Golf

Era ended, era stalled: Walking with Tiger Woods, Rickie Fowler a study of frustration

A 30-something man greeted this most popular — and ultimately star-crossed — group of the 115th U.S. Open on its long walk between holes three and four.

That sun-baked guy put it best.

“Changing of the guard!” he yelled at Tiger Woods.

Thing is, the “new” guard in the group, the dude supposedly replacing the 39-year-old Woods as a perennial major winner — 26-year-old fashion plate Rickie Fowler — wasn’t nearly the man for the job. Not on these two days when Chambers Bay humbled the eighth-ranked golfer in the sport and the world’s now-so-long-ago No. 1.

Woods was 6 more over par with a 76 on Friday. That left him with a two-round total of plus-16. The winner of 14 majors left the course in a private, white Lexus coupe rather than the standard players’ van.

Tiger Woods, tied for 154th in a field of 156.

“At least he can fly home (to Florida) tonight in his own plane,” said one fan sitting in the grandstand off the ninth green.

Fowler, second in this championship and the British Open last year, was 4 over Friday. His two-day total: plus-14. So much for the striker some oddsmakers had as the fourth favorite coming in here, at odds of 18-1.

Contenders? Woods and Fowler were a ferry ticket from the cut line. The two are going home with two rounds to play.

“I made nothing today,” Woods said Friday.

Or was it Thursday?

He missed his fifth cut in 68 career majors. The most common call he heard, by far, was “Hang in there, Tiger!”

Hanging in was about all he did do.

Fowler is gone, too — despite the cries of “Riiiiiickeeeeee!!!” and “We love you, Rickie!” from young women for the dashing winner of last month’s The Players Championship. Those women were the only ones who didn’t seem to notice their man scattering drives left, right, short and deep.

They definitely didn’t see Fowler steal away at his turn between No. 18 and teeing off on No. 1. He peeled off ostensibly to use the restroom in the Chambers caddie shack while spotting girlfriend Alexis Randock in her black leather jacket and dark sunglasses. Fowler stole a quick kiss and hug.

But even that didn’t help. He had three of his six bogies and finished 3-over for his final nine holes.

The third member of this group was South Africa’s Louis Oosthuizen. He had to shoot 66, one off the course record set Thursday by Dustin Johnson and Henrik Stenson, just to get to plus-3 for the tournament. Oosthuizen might have set the record if he hadn’t kept finding sand traps.

This is Woods’ 14th missed cut since turning pro in 1996 — and the fourth in his past 11 starts. On Friday, he kept putting himself in position for birdies and eagles with towering drives and mostly precise second shots. And then he kept pushing putts way past and wide of a cup that appeared for him to be a pinhead.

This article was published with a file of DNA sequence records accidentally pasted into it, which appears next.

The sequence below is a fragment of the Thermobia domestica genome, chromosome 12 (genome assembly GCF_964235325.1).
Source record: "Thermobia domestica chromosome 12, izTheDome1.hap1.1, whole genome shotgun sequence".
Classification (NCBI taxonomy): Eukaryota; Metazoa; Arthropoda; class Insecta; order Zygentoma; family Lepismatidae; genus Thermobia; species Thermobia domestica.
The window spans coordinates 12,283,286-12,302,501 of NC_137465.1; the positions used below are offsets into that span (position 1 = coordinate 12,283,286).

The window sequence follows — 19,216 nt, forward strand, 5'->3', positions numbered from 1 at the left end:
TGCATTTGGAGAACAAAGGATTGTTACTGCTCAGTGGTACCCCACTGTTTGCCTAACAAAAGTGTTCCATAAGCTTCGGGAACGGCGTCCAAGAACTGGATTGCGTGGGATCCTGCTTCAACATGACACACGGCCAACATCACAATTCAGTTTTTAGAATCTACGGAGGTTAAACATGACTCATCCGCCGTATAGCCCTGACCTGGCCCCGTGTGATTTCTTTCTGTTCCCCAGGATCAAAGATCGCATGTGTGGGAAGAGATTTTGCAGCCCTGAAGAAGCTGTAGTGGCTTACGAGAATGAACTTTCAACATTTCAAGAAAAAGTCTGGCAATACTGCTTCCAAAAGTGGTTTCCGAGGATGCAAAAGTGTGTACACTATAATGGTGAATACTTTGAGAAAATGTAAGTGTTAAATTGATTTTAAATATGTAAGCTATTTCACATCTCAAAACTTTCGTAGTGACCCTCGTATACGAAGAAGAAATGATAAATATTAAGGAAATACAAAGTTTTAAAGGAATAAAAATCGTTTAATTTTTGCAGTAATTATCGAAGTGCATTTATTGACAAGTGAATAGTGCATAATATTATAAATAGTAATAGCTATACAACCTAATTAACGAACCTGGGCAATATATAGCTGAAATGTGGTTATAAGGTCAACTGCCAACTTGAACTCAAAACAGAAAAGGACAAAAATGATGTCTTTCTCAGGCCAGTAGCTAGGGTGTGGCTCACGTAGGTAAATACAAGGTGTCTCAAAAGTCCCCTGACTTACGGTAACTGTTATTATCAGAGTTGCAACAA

“I didn't make any putts the first two days; I hit it better today,” Woods said. “Hitting some spots where I could hit some putts; I made nothing.”

His second round began and ended the same way: fittingly. Starting on the back nine in the supposedly favorable morning, he sent his tee shot far wide of the 10th green into the brown weeds. Then, while approaching his ball, he slipped on the hay onto his rear end, barely catching himself with his hands.

That hole ended with a bogey.

His final hole was at No. 9, five frustrating hours later. His tee shot on the downhill par 3 landed on the wicked, topsy-turvy green about 75 feet in front of the hole. That became a three-putt adventure for a bogey; he had eight of those Friday. That matched his eight bogeys from Thursday. Woods made three birdies in two days, two on Friday: on No. 1, which the USGA set up Friday as a par 5, and on No. 12.

Woods constantly sighed, slumped his running back-like shoulders and blew air through his cheeks in exasperation with the Chambers Bay’s greens that ruined him.

He was wearing a white golf shirt with a red, horizontal stripe on the front and red, vertical stripe on the back — “Nice shirt,” were some calls to Woods on that long walk to the fourth tee. His game, along with Fowler’s, could have used the Red Cross.

They took turns matching two putts. On No. 18, to end his front nine, Woods had a 10-foot putt for par. He pushed it wide by two feet for a bogey.

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